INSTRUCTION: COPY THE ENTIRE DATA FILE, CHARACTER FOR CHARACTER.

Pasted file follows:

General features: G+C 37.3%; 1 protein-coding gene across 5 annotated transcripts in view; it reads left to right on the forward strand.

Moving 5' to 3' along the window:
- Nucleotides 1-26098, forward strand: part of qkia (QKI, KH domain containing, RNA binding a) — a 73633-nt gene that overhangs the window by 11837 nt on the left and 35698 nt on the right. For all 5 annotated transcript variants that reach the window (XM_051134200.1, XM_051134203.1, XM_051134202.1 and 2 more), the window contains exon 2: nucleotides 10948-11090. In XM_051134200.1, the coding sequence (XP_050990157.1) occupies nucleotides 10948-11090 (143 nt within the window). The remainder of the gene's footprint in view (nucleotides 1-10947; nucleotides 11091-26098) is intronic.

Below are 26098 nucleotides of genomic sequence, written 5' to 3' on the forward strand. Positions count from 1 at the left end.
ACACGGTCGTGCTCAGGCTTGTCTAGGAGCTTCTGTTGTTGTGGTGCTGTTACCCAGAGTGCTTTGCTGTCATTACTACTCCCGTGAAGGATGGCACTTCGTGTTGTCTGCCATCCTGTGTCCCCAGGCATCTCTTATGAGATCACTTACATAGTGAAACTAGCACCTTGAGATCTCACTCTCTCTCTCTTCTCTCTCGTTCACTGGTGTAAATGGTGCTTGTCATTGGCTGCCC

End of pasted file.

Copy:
General features: G+C 37.3%; 1 protein-coding gene across 5 annotated transcripts in view; it reads left to right on the forward strand.

Moving 5' to 3' along the window:
- Nucleotides 1-26098, forward strand: part of qkia (QKI, KH domain containing, RNA binding a) — a 73633-nt gene that overhangs the window by 11837 nt on the left and 35698 nt on the right. For all 5 annotated transcript variants that reach the window (XM_051134200.1, XM_051134203.1, XM_051134202.1 and 2 more), the window contains exon 2: nucleotides 10948-11090. In XM_051134200.1, the coding sequence (XP_050990157.1) occupies nucleotides 10948-11090 (143 nt within the window). The remainder of the gene's footprint in view (nucleotides 1-10947; nucleotides 11091-26098) is intronic.

Below are 26098 nucleotides of genomic sequence, written 5' to 3' on the forward strand. Positions count from 1 at the left end.
ACACGGTCGTGCTCAGGCTTGTCTAGGAGCTTCTGTTGTTGTGGTGCTGTTACCCAGAGTGCTTTGCTGTCATTACTACTCCCGTGAAGGATGGCACTTCGTGTTGTCTGCCATCCTGTGTCCCCAGGCATCTCTTATGAGATCACTTACATAGTGAAACTAGCACCTTGAGATCTCACTCTCTCTCTCTTCTCTCTCGTTCACTGGTGTAAATGGTGCTTGTCATTGGCTGCCC